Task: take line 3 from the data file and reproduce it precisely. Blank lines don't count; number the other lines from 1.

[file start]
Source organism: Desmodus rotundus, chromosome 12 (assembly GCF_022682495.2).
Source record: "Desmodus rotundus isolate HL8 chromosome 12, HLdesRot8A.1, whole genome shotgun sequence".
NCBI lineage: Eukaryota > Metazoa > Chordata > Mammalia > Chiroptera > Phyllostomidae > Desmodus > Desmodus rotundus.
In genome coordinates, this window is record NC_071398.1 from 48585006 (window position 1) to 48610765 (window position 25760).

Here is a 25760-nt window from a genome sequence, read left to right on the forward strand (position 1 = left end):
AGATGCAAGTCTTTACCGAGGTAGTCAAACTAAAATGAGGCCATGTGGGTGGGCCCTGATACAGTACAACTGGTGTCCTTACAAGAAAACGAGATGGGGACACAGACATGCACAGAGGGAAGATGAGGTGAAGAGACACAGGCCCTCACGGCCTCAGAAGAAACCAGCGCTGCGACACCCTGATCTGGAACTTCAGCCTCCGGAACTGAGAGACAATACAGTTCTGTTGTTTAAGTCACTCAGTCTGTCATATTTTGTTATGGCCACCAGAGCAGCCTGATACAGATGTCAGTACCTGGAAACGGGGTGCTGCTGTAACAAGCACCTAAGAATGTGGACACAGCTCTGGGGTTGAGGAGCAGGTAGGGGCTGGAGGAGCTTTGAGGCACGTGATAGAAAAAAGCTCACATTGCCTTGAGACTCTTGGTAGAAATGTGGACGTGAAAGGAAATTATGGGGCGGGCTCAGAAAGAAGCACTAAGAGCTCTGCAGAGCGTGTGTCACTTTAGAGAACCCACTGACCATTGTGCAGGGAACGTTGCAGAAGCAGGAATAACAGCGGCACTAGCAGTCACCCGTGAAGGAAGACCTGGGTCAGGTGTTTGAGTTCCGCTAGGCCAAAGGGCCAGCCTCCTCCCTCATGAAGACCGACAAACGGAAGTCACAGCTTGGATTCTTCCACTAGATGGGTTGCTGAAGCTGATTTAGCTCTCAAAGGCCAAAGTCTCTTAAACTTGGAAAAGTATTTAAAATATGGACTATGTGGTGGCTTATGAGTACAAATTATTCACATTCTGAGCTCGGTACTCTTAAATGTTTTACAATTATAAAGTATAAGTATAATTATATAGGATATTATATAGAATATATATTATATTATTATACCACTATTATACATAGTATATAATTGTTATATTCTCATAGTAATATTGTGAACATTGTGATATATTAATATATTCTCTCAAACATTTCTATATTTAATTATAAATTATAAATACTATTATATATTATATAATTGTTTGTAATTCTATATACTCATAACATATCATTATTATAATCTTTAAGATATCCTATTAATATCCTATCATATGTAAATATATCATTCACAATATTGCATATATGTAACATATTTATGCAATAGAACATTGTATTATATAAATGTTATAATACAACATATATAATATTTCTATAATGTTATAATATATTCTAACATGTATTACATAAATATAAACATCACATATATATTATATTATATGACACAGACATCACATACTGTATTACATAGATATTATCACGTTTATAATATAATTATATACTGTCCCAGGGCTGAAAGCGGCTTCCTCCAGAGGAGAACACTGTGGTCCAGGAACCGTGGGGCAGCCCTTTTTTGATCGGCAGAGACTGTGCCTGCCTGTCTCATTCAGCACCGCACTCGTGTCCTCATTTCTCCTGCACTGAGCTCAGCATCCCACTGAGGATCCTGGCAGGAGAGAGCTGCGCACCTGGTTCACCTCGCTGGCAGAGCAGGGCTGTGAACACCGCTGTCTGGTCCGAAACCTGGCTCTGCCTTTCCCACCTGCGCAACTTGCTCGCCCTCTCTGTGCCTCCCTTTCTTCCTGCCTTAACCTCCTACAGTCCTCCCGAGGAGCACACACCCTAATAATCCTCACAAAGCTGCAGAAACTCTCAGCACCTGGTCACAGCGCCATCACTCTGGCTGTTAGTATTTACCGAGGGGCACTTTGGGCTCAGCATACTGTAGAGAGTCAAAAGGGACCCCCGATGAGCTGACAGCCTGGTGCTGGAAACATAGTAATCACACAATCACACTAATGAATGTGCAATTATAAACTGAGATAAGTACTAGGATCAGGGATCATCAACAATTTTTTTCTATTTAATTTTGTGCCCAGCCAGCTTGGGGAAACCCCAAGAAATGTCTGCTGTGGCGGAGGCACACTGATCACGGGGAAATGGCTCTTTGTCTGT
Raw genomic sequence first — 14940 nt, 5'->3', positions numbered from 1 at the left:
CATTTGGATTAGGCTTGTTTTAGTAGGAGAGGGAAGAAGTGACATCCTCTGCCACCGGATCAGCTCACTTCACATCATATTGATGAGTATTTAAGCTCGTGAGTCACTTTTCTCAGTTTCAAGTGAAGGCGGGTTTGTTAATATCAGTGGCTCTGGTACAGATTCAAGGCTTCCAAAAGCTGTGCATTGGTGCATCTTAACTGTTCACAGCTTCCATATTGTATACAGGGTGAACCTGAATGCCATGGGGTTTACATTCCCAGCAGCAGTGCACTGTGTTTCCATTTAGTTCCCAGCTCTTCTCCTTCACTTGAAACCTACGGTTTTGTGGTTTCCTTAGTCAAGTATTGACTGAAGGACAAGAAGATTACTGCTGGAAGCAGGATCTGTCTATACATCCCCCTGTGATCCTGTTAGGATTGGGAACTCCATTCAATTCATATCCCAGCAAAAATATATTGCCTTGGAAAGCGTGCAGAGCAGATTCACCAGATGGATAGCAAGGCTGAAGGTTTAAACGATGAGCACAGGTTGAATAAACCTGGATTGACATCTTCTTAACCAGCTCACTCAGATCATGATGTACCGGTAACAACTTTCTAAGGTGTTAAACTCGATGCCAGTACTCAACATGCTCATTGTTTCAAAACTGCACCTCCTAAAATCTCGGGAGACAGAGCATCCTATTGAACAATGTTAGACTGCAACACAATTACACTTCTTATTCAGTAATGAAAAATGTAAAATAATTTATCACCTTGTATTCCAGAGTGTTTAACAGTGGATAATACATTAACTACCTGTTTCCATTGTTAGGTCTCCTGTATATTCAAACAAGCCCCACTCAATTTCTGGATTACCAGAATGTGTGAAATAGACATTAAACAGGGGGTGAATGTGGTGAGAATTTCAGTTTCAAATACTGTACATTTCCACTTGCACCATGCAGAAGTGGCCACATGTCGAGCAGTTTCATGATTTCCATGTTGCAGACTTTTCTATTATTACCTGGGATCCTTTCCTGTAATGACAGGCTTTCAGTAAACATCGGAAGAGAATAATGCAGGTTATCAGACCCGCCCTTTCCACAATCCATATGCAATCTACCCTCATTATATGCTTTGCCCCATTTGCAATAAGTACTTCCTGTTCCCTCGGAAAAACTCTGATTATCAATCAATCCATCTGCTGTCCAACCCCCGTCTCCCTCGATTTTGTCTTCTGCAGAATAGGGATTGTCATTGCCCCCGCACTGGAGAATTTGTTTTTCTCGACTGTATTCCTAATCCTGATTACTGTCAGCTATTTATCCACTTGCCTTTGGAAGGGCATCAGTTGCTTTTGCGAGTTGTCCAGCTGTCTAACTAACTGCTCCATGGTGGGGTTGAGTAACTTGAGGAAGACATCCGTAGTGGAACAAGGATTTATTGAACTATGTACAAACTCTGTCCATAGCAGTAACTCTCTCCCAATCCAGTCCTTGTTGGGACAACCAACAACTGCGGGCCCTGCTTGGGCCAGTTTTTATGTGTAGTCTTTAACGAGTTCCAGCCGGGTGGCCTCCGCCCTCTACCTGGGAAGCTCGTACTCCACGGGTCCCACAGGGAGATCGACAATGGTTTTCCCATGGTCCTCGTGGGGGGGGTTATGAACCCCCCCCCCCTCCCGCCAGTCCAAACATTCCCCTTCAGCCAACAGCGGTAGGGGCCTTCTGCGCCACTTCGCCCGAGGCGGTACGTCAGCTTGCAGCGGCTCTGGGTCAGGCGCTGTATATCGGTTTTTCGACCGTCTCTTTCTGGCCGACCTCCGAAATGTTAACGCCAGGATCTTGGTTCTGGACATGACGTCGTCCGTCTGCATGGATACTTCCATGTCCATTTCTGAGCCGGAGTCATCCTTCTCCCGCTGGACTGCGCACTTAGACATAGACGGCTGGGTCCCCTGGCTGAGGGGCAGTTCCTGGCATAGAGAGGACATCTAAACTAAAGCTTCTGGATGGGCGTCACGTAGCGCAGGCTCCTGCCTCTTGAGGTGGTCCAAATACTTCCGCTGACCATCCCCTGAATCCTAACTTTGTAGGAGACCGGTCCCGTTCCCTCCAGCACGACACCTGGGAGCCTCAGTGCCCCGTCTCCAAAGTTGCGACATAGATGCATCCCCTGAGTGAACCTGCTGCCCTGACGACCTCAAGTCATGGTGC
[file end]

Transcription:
NCBI lineage: Eukaryota > Metazoa > Chordata > Mammalia > Chiroptera > Phyllostomidae > Desmodus > Desmodus rotundus.